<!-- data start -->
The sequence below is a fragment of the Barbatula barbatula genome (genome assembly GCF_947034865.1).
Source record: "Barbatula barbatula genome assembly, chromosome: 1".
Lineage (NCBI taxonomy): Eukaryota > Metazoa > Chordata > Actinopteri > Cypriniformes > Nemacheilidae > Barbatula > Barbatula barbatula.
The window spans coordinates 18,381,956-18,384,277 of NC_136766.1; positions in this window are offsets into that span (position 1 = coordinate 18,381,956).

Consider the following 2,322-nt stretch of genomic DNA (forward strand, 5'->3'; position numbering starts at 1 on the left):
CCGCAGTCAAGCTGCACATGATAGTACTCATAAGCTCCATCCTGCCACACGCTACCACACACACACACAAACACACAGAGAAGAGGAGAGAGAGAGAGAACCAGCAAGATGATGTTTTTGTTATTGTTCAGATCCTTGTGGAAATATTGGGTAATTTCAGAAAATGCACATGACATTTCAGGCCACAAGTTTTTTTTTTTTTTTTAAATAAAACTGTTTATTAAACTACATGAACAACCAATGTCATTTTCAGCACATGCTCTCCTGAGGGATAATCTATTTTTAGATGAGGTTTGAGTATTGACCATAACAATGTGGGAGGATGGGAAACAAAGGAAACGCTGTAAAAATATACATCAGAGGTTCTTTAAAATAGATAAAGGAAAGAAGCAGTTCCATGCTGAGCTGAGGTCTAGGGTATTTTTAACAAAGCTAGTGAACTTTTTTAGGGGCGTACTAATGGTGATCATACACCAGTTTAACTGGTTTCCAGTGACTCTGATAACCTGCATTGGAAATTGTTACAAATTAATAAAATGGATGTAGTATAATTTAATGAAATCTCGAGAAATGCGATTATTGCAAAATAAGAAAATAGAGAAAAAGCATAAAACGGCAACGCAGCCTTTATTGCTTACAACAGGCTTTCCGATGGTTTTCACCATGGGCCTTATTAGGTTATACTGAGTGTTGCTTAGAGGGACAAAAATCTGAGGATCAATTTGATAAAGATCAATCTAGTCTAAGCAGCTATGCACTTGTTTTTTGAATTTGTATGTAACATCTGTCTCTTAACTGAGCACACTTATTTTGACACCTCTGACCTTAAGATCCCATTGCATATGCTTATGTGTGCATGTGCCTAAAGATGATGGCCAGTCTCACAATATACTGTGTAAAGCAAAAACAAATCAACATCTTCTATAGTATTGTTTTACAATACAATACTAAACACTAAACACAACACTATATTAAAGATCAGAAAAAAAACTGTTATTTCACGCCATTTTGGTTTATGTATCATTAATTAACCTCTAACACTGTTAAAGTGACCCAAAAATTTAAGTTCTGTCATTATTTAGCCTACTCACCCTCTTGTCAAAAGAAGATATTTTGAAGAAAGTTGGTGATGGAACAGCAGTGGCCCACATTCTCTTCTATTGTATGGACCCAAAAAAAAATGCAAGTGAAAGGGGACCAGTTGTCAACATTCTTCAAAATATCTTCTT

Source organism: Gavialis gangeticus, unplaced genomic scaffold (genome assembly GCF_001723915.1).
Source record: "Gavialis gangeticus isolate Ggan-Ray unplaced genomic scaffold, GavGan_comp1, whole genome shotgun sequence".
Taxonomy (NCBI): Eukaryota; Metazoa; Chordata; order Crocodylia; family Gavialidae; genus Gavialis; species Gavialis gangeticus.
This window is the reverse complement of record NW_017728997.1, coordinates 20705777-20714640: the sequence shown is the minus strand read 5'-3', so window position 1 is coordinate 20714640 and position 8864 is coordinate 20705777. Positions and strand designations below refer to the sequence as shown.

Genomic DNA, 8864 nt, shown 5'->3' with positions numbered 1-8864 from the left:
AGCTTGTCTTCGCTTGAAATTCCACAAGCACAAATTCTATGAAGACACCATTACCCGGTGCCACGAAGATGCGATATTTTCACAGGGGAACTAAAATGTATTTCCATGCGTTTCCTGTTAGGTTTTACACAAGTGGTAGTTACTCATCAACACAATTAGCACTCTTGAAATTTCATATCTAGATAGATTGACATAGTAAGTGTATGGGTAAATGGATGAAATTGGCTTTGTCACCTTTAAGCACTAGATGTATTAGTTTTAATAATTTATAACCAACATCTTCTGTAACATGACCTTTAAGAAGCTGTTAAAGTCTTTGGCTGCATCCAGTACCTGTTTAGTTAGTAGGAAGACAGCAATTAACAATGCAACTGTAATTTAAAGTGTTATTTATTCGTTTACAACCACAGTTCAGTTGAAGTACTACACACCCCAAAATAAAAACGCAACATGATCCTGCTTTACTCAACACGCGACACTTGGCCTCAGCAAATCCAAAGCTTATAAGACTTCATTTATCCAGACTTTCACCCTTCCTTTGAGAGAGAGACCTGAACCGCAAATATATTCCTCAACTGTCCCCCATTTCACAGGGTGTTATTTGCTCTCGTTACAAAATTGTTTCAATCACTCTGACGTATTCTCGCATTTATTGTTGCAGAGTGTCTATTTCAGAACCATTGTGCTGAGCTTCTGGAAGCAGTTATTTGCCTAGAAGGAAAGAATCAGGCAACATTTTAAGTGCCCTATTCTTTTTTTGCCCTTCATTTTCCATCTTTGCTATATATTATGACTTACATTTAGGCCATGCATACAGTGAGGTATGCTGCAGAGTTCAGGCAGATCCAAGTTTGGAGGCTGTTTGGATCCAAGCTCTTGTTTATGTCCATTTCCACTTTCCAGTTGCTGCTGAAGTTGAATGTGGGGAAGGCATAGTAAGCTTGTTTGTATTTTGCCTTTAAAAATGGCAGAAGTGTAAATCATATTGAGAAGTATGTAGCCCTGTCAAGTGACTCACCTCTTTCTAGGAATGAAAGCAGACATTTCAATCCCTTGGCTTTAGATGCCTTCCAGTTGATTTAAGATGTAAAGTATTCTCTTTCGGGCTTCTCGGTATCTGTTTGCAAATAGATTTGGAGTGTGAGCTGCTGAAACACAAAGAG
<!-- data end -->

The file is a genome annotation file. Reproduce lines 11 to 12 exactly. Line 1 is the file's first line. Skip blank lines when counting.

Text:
Genomic DNA, 8864 nt, shown 5'->3' with positions numbered 1-8864 from the left:
AGCTTGTCTTCGCTTGAAATTCCACAAGCACAAATTCTATGAAGACACCATTACCCGGTGCCACGAAGATGCGATATTTTCACAGGGGAACTAAAATGTATTTCCATGCGTTTCCTGTTAGGTTTTACACAAGTGGTAGTTACTCATCAACACAATTAGCACTCTTGAAATTTCATATCTAGATAGATTGACATAGTAAGTGTATGGGTAAATGGATGAAATTGGCTTTGTCACCTTTAAGCACTAGATGTATTAGTTTTAATAATTTATAACCAACATCTTCTGTAACATGACCTTTAAGAAGCTGTTAAAGTCTTTGGCTGCATCCAGTACCTGTTTAGTTAGTAGGAAGACAGCAATTAACAATGCAACTGTAATTTAAAGTGTTATTTATTCGTTTACAACCACAGTTCAGTTGAAGTACTACACACCCCAAAATAAAAACGCAACATGATCCTGCTTTACTCAACACGCGACACTTGGCCTCAGCAAATCCAAAGCTTATAAGACTTCATTTATCCAGACTTTCACCCTTCCTTTGAGAGAGAGACCTGAACCGCAAATATATTCCTCAACTGTCCCCCATTTCACAGGGTGTTATTTGCTCTCGTTACAAAATTGTTTCAATCACTCTGACGTATTCTCGCATTTATTGTTGCAGAGTGTCTATTTCAGAACCATTGTGCTGAGCTTCTGGAAGCAGTTATTTGCCTAGAAGGAAAGAATCAGGCAACATTTTAAGTGCCCTATTCTTTTTTTGCCCTTCATTTTCCATCTTTGCTATATATTATGACTTACATTTAGGCCATGCATACAGTGAGGTATGCTGCAGAGTTCAGGCAGATCCAAGTTTGGAGGCTGTTTGGATCCAAGCTCTTGTTTATGTCCATTTCCACTTTCCAGTTGCTGCTGAAGTTGAATGTGGGGAAGGCATAGTAAGCTTGTTTGTATTTTGCCTTTAAAAATGGCAGAAGTGTAAATCATATTGAGAAGTATGTAGCCCTGTCAAGTGACTCACCTCTTTCTAGGAATGAAAGCAGACATTTCAATCCCTTGGCTTTAGATGCCTTCCAGTTGATTTAAGATGTAAAGTATTCTCTTTCGGGCTTCTCGGTATCTGTTTGCAAATAGATTTGGAGTGTGAGCTGCTGAAACACAAAGAG